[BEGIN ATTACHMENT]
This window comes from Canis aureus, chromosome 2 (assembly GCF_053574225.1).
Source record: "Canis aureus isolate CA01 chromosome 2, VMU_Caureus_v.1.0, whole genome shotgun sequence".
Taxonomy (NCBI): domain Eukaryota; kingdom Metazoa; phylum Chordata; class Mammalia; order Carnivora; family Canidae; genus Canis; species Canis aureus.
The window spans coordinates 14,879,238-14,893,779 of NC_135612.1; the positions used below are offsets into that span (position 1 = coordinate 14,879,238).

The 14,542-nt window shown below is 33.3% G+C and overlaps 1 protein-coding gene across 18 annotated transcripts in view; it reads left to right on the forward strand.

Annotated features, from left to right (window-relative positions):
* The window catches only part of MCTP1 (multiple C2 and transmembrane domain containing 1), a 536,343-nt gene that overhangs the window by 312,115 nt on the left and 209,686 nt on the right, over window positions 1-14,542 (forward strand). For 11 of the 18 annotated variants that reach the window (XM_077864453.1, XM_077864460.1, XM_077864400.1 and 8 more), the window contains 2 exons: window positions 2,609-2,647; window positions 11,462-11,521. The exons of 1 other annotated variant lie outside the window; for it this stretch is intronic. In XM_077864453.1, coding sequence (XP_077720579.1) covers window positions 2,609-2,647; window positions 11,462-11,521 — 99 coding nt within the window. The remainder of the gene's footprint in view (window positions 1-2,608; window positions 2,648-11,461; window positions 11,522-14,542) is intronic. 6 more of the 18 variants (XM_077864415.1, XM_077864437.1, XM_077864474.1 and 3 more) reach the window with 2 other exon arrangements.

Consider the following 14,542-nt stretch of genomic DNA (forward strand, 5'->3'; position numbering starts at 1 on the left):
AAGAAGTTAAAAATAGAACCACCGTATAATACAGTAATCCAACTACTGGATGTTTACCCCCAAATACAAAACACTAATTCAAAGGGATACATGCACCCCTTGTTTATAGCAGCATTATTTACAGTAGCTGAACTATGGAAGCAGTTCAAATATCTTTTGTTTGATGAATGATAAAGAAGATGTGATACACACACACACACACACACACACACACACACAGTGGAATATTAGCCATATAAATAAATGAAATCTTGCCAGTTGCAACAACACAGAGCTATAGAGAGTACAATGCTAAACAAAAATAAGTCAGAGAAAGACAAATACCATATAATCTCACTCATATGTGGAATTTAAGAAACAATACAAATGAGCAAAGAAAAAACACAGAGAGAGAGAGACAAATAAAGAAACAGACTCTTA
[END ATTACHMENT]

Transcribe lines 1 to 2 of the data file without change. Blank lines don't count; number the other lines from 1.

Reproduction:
This window comes from Canis aureus, chromosome 2 (assembly GCF_053574225.1).
Source record: "Canis aureus isolate CA01 chromosome 2, VMU_Caureus_v.1.0, whole genome shotgun sequence".